10 golden facts I learned in Architecture school that nobody tells you about!
When I was young I loved to draw, especially interiors. I remember drawing a wardrobe, a window with curtains, a rug and always a bed. I remember that one day, I showed my dad one of my (exactly the same every day) room drawings. He then did something that completely changed my life at that age (5 years old - I think). He added, by drawing an extra line, a 3rd dimension to my "cool" 2d bed. I instantly saw the bed 3D and it was like I just got the keys to a whole new world!
Fast forward a couple of years and I am in Uni, Architecture Uni...because...let's face it, I wanted to draw, build and think up cool stuff, and Architecture school was the perfect place for that. I remember telling myself that it's going to be so cool and definitely not as hard as I kept hearing everywhere around me: "say goodbye to sleep, to social life, make friends in architecture school 'cause those will be the only people you'll see for the next 6 years of your life". Hahah, little did I know. But that is a story for another time ;)
What I want to share with you are some "lessons" I learned there, that proved to be life skills in the long run. Why or how does this help you? Well you tell me, after you finish reading! So grab a cup of coffee, because it's gonna be a looooong run this time. Comfy? Ready, set, go !
1. Everything has to have a story / reason behind it.
There is this movie quote that says: "The stretching hand that doesn't tell a story, will not receive anything" (Philanthrophy). When you create something, you generate an idea or a thought. In architecture or interior design this is called a "concept". Having a concept means taking an idea and developing it. Or, to put it differently, have a concept and the rest is history.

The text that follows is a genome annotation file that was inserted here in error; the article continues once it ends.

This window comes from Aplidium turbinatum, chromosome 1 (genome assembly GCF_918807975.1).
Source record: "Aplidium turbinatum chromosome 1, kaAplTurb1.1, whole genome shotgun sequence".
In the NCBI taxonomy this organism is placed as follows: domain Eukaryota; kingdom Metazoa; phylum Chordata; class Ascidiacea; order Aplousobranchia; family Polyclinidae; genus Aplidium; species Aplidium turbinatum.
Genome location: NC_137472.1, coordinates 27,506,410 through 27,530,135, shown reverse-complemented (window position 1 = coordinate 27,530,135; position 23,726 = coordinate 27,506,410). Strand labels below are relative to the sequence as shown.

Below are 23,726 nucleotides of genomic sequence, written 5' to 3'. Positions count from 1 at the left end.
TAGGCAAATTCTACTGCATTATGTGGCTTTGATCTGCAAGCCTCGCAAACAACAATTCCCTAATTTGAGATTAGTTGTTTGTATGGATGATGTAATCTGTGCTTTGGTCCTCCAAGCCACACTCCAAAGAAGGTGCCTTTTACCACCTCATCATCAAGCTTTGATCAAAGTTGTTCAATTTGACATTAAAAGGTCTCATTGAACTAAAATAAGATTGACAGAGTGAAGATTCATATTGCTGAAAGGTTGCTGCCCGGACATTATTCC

Take this concept for example. By combining two Japanese symbols - their national flag and their famous sun umbrella called wagasa - a building concept for a Japanese cultural centre was born. Like in life, when you understand why somebody does something, you know how to approach them next time. Understanding is everything.
2. Does it work - functionality?
Also known as "think where everything goes so that you don't trip or fall over + shortest distance in between". Or just think "how to be practical". You would not put, for example, a desk and a chair with its back next to a window. You would place the desk so that it faces the window, or at least set it up sideways, so you can benefit from natural light, right?
Zoom out into the real world, and this skill will make you pay attention to your surroundings: where you walk, the things you pass by, the bridges you go under. You become more self aware and it helps you not to trip over borders, because you were too busy looking at some butterfly flying over some beautiful flowers on the other side of the road. Of course, this does not mean you are bulletproofed to tripping over things. Trust me, I've tested it! Just keep your eyes open (*note to self).
3. Does it help?
We all have basic human needs, such as sleep, food, safety and shelter. If these are satisfied, the rest will only help us to evolve as human beings and live a better life. Architecture and design are practices that have the sole purpose to provide people with a good, if not better quality of life. Everything you create has to be helpful or at least make a persons' daily living easier.
This helps you be more opened and empathic when it comes to people problems. You never know what ideas can hit you while listening to what other people need. I remember seeing a couple of years ago, a design tv show (can't remember the name), where a guy designed a cutlery set for blind people by being sight deprived for a couple of hours and understanding their needs. So keep your mind open.
4. Always double check.